A Six Part Series on Cattle Grazing in the West...

Part 1
Head 'em up, move 'em out

Part 2
Breaking the Law for 60 Years

Part 3
Disenchantment in the Land of Enchantment

Part 4
The beef against the BLM

Part 5
Corporate Cowboys Hold Most Federal Grazing Permits

Part 6
BLM makes life rough for Whistleblower

Go HERE for the world's best cow links (many thanks to Larry Walker)

Go HERE to read The Atlantic Monthly's vastly different take on cows


Head 'em up, move 'em out

Citizen lawsuits to protect western landscapes and rivers from destructive cattle grazing are hitting their targets

by Steven T. Taylor/ 1999 Cascadia Times

On either side of the Cascade Range, the jagged spine that separates Oregon, are two different topographical worlds. To the west, lies the lush, rain-drenched forests for which the state is known. But travel east, over Mount Hood, Mount Jefferson and the rest of the rocky vertebrae, and the moist climate dries. The terrain levels off into bucolic grasslands, meandering streams, roaring scenic rivers and, farther east, high dry desert.

It’s here where cattlemen since the mid-19th Century have grazed their herds along stream sides and river banks, in meadows and on arid, flat expanses of private and federal land.

It's also here, perhaps more than anywhere in the West, where cattle grazing has taken a devastating toll on the land, according to several environmental assessments. Tens of thousands of acres of federal land in Oregon are overgrazed. The term "overgrazing" refers to land where cattle endanger wildlife on the ground and choke fish runs in the water, trample once-tranquil meadows, threaten the existence of rare native plant species, pollute rivers, and rip apart riparian areas. "Grazing is the number one destructive force on the western landscape. Bar none," says Bill Marlett, executive director of the Oregon Natural Desert Association (ONDA).

And, it's here -- as it is in other areas of the fragile and damaged western range -- where ranchers and environmentalists are embroiled in bitter range-land battles. The ranchers say they depend on, and deserve to retain, their historic grazing rights on federal land. They view any attempt by "outsiders" to rest the range as a direct attack on their livelihood, and circle their wagons to repel legal salvos lobbed from the environmental community.

In the last two years, lawsuits have come fast and furiously. And they are hitting their targets -- namely, the policies of the Bureau of Land Management (BLM), the federal agency charged with managing the lands in question.

That is, for the third time since early 1997, a federal judge has ruled against the BLM for allowing cattle to run rampant over federal land and for failing to protect congressionally designated Wild and Scenic Rivers in Oregon. The decision, issued last November on litigation to protect the Owyhee River, carries far-reaching ramifications for the environment, ranchers and the BLM alike.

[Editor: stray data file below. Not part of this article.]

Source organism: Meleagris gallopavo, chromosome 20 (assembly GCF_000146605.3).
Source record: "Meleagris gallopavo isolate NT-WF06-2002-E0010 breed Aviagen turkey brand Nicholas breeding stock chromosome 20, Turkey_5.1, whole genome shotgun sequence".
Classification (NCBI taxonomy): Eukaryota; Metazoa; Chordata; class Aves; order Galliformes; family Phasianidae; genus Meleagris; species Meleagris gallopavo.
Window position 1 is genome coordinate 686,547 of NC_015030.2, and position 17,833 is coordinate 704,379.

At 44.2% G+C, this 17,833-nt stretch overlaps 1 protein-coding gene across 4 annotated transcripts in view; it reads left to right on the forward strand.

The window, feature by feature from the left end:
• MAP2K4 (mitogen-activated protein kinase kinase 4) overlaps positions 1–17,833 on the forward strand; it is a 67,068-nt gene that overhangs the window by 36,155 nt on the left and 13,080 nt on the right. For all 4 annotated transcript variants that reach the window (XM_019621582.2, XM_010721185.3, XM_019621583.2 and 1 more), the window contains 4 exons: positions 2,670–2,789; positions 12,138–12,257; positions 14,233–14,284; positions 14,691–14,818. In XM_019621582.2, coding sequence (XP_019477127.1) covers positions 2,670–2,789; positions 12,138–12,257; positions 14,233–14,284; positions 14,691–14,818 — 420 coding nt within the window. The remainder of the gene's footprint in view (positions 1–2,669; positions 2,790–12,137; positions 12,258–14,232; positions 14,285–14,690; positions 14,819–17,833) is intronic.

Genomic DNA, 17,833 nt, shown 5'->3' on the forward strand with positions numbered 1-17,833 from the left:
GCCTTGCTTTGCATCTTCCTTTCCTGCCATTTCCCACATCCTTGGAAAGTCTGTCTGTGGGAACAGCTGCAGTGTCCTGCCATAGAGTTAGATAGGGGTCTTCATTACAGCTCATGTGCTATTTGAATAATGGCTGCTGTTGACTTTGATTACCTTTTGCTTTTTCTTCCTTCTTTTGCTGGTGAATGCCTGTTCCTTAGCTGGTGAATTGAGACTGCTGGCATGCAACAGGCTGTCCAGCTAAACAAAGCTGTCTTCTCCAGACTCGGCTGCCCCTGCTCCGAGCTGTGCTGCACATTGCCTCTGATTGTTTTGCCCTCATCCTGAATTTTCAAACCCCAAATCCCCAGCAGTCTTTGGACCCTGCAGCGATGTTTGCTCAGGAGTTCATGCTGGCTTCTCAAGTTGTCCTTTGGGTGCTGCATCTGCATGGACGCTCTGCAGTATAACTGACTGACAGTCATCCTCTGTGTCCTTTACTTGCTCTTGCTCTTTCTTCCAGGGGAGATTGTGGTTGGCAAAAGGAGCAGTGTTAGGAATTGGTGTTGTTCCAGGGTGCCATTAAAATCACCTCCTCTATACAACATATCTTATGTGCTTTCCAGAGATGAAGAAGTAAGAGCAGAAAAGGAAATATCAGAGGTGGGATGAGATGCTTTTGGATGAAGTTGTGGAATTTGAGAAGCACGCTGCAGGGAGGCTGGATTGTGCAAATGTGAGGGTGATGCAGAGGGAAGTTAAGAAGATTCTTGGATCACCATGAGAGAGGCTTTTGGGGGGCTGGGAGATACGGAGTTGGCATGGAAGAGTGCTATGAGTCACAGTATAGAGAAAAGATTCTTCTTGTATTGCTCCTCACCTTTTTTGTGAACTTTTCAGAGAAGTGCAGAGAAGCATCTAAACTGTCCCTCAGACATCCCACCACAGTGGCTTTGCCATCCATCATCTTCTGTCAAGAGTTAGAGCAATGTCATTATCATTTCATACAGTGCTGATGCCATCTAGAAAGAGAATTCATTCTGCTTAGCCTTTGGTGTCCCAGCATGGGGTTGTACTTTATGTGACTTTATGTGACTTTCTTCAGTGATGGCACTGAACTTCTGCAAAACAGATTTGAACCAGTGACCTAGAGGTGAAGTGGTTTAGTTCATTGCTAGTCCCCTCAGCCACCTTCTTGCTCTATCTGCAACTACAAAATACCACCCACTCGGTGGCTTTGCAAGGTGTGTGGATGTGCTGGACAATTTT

Significantly, the recent string of court decisions buoys the hopes of those who wish to change federal grazing policy, while sending shivers down ranchers' backs. What's more, the facts revealed in each case speak volumes about the BLM and the way it does business.

The first defeat for the Oregon livestock industry came from bench of U.S. District Judge Ancer Haggerty in February 1997. Haggerty rejected a BLM management plan on the Donner und Blitzen River, which runs through pastures and canyons in southeastern Oregon.

He ruled that it would not repair the heavy damage grazing has caused the river, and ordered the agency back to the drawing board. Until a sufficiently protective plan is developed, the court enjoined grazing along the river.

In making this landmark decision, Haggerty cited data showing that nearly 50 percent of fish habitat was in poor or fair condition, and that many native plant habitats were also near ruin -- all caused by cattle grazing along the river's banks.

For two grazing seasons now, the Donner und Blitzen has had time to rest. The results: A remarkable recovery along riparian areas, and the reappearance of dwindling populations of wild redband trout.

"The case has had national impact," says Pete Frost, attorney with the National Wildlife Federation, one of the plaintiffs in the case. "It's been precedent-setting in terms of what river management plans must say and do."

Cattle Feces and Endangered Species

On the heels of that court victory, environmentalists filed suit against the BLM to protect the John Day, another Wild and Scenic River that is treasured by nature-lovers, rafters, boaters and fishers, and is the home of or water source to several species of fish, animals, and rare plants. But, according to one BLM employee, who asked to remain nameless for fear of retaliation from his employer or the ranching community, the river's ecosystem's health is in grave jeopardy.

"Some of the riparian areas are in pathetic condition," the employee says. "The main stem of the North Fork is in really terrible condition. The overstory species are deficient, which means there isn't as much shade on the water. [The resultant] high water temperature hurts the fish. Understory species are deficient -- these are species that anchor the banks during high flows. All of this is caused primarily by livestock grazing and [defacating]."

The BLM employee blames his own agency for failure to protect the river. "The BLM has known for a lot of years what those conditions are," the source adds. The litany of charges listed in the lawsuit against the agency is staggering –especially considering both the degree to which the BLM has allegedly committed environmental violations and the length of time it has reportedly broken the law.

The agency has "illegally failed to prepare comprehensive plans to protect and enhance the natural values of [the river system], and it has illegally failed to establish detailed boundaries for each river area," according to litigation filed by the plaintiffs, among them ONDA and NWF.

The suit also charged the agency with siphoning off river water to irrigate grazing lands for ranchers, a common practice on federal lands throughout the West. This diversion has reduced the river's flow, harming water habitat and essentially slicing off its banks, which degrades native plant species.

"You can canoe the John Day and see 50-inch diameter pipes sucking water from the river," says ONDA's Marlett. "Half the flow of the John Day is diverted for hay for cows. The things we do in the West to benefit livestock is astounding. It's not just that cows graze on public lands. On private lands, you've got all those ranches raising hay by sucking out water [from rivers]."